Deer Mountain

On the first trip that we made to Estes Park, Colorado my wife, my grandson and I wanted to take our first hike in Rocky Mountain National Park. We had never been here before so we weren’t familiar with any of the trails in the park. We obtained a hiking map on our way into the park. The map lists all of the trails on the south side of the park and gives the length and altitude gain for each trail. There is another map that gives the difficulty of each trail marked as easy, mild, or difficult, but we didn’t know about that map. A few miles into the park we noticed a parking area and a sign for the Deer Mountain trail head. We stopped and took a look. The info didn’t give the altitude gain or the difficulty but did say the top was at 10,013 and the trail was three miles long. Deer Mountain wasn’t listed on my hiking map either. Not knowing any better, we decided this was as good a good place to start.

After about a mile of hiking, we were all sucking air. The trail had gotten fairly steep and was snaking back and forth up the side of the mountain. My wife was beginning to question the wisdom of taking this hike, after all we are flatlanders and here we are at a little over 9 thousand feet. I think all three of us were starting to look for some reason to turn around without looking like wimps. I don’t remember what excuse we finally came up with, but we did turn around on that trip. I felt bad that we stopped short of our goal and vowed that next year we would make it to the top. The wife and grandson reluctantly agreed that next year we would make it.

When next year came, the first thing I wanted to do was go to Deer Mountain. With a little questioning by the wife and a lot of complaining from the grandson, we headed up the mountain. When we got to about the halfway point, I could tell that my wife was really having some difficulty and the grandson was still complaining about the hike. I might have made some comment about wimps at some point. When I told my wife that I would be okay with turning back again, she said, “no way”. “I’m not going to hold you back”. I said it would be okay, but she wouldn’t have it. She wasn’t going to be a wimp! Onward and upward we went!

The year before we made this trip, my wife’s father passed away at 96 years old.  All of our grandkids loved their great granddaddy, and Bradley, the grandson who was with us on this hike, talked many times about missing his great granddaddy.  As we were climbing the mountain, Bradley made the comment that he felt like we were going up to heaven.  We chuckled at that and agreed that we were going pretty high.  When we got close to the top, Bradley blurted out, “granddaddy, we are coming to see you!  We are almost there”!  Even though my wife was about to pass out from lack of oxygen, we both had a good laugh from what Bradley said.  Thing is, Bradley was serious.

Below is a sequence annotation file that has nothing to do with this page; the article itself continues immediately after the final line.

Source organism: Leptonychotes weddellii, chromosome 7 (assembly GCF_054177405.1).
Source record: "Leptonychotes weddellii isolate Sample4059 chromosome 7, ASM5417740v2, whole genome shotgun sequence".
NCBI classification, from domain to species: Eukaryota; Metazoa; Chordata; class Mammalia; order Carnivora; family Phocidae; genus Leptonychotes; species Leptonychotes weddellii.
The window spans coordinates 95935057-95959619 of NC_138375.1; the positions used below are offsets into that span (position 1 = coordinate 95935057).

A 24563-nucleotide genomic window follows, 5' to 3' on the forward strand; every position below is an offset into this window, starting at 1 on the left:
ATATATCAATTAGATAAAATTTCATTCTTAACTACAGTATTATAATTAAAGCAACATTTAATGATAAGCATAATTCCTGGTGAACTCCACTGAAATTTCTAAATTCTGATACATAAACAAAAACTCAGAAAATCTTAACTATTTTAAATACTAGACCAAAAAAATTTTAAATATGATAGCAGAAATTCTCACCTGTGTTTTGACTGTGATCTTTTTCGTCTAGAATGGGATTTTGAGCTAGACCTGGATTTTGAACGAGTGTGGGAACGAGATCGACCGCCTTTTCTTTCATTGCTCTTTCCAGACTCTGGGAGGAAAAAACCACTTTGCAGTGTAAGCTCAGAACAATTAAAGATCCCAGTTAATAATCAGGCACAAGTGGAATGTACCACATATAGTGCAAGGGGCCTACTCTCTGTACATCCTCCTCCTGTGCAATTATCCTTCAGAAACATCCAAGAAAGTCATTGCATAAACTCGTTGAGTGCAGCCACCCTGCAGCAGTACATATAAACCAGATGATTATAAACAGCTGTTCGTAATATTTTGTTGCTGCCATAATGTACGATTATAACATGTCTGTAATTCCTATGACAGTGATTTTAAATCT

After stopping for what seemed like a hundred times, we finally made it to the top of Deer Mountain.  My wife was hurting and for awhile I was really concerned about her but she was able to catch her breath.  There are some great views from the top of the mountain but my wife looked at me and said, “if I live to get off this mountain I will never come here again.”  We found out later that the hike up Deer Mountain is classified a difficult hike.

Fast forward to this year.  Our grandson told us that he wanted to hike up Deer Mountain this year.  What a shock that was!  He is the one who always complains about having to go on hikes but for some unexplained reason he said that Deer Mountain was his favorite mountain.  Go figure!  I was definitely okay with that but my wife wouldn’t have any part of it.  She reminded me of what she had said before.  So, a few days ago, Bradley and I took off for Deer Mountain.  The hike is 3 miles one way and the altitude gain is 1,200 feet from the trail head.  Bradley said that he wanted to make it to the top without sitting down to rest.  So on the way up, we stopped to take some pictures and drink some water, but did not take a sit down break.  We made it to the top in 1 hour 50 minutes.  That’s not bad for a 67 year old and a grandson who gets his exercise playing video games!

I had forgotten how beautiful the view is from on top of Deer Mountain.  The top of the mountain is a fairly small area but it is mostly rock without many trees to incumber the view.  From the top you can see all of Estes Park, the campground that we are staying in, Long’s Peak and back to the west you can see Trail Ridge Road and just make out the Alpine Vistors Center at the top of Trail Ridge Road.  For those who like to hike, it is well worth the effort to get there.  If you don’t want to hike it, there is a 6 hour horse back ride from the Gateway Stables that will take you to the top of Deer Mountain.

Brad and Bradley

Brad and Bradley on top of Deer Mountain

Camground from Deer Mountain

Campground from Deer Mountain. Used a 200mm Telephoto lens

Estes Park from Deer Mountain

Estes Park from Deer Mountain


Mountains to the west of Deer Mountain



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